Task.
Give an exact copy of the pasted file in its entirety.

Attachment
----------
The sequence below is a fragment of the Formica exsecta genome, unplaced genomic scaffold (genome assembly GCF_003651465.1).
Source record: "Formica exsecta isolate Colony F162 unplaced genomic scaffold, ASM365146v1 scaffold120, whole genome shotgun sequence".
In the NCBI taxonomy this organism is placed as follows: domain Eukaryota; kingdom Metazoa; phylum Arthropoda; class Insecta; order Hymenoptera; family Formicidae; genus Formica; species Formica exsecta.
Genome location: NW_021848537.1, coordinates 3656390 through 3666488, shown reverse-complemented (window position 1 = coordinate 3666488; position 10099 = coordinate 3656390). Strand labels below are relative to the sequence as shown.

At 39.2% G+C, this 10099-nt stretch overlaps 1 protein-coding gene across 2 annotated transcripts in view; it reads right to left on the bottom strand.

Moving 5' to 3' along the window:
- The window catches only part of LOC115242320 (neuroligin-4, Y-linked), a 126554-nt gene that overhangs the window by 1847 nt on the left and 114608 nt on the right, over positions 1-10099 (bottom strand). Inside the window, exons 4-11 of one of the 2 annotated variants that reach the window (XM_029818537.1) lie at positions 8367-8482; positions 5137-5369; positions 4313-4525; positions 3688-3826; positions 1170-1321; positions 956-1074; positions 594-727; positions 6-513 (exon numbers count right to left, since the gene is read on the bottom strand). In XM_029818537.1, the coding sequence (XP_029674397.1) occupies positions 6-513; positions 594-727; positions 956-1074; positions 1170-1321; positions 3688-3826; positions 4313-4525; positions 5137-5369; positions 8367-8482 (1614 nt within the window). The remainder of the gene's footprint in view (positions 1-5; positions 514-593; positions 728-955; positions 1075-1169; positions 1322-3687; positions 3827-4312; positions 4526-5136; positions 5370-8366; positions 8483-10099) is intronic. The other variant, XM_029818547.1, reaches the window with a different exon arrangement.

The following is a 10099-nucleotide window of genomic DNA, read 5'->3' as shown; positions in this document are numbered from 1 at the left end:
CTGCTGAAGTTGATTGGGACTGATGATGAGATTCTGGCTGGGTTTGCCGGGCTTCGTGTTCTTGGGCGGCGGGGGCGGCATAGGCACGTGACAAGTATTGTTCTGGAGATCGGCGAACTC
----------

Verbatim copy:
The sequence below is a fragment of the Formica exsecta genome, unplaced genomic scaffold (genome assembly GCF_003651465.1).
Source record: "Formica exsecta isolate Colony F162 unplaced genomic scaffold, ASM365146v1 scaffold120, whole genome shotgun sequence".
In the NCBI taxonomy this organism is placed as follows: domain Eukaryota; kingdom Metazoa; phylum Arthropoda; class Insecta; order Hymenoptera; family Formicidae; genus Formica; species Formica exsecta.
Genome location: NW_021848537.1, coordinates 3656390 through 3666488, shown reverse-complemented (window position 1 = coordinate 3666488; position 10099 = coordinate 3656390). Strand labels below are relative to the sequence as shown.

At 39.2% G+C, this 10099-nt stretch overlaps 1 protein-coding gene across 2 annotated transcripts in view; it reads right to left on the bottom strand.

Moving 5' to 3' along the window:
- The window catches only part of LOC115242320 (neuroligin-4, Y-linked), a 126554-nt gene that overhangs the window by 1847 nt on the left and 114608 nt on the right, over positions 1-10099 (bottom strand). Inside the window, exons 4-11 of one of the 2 annotated variants that reach the window (XM_029818537.1) lie at positions 8367-8482; positions 5137-5369; positions 4313-4525; positions 3688-3826; positions 1170-1321; positions 956-1074; positions 594-727; positions 6-513 (exon numbers count right to left, since the gene is read on the bottom strand). In XM_029818537.1, the coding sequence (XP_029674397.1) occupies positions 6-513; positions 594-727; positions 956-1074; positions 1170-1321; positions 3688-3826; positions 4313-4525; positions 5137-5369; positions 8367-8482 (1614 nt within the window). The remainder of the gene's footprint in view (positions 1-5; positions 514-593; positions 728-955; positions 1075-1169; positions 1322-3687; positions 3827-4312; positions 4526-5136; positions 5370-8366; positions 8483-10099) is intronic. The other variant, XM_029818547.1, reaches the window with a different exon arrangement.

The following is a 10099-nucleotide window of genomic DNA, read 5'->3' as shown; positions in this document are numbered from 1 at the left end:
CTGCTGAAGTTGATTGGGACTGATGATGAGATTCTGGCTGGGTTTGCCGGGCTTCGTGTTCTTGGGCGGCGGGGGCGGCATAGGCACGTGACAAGTATTGTTCTGGAGATCGGCGAACTC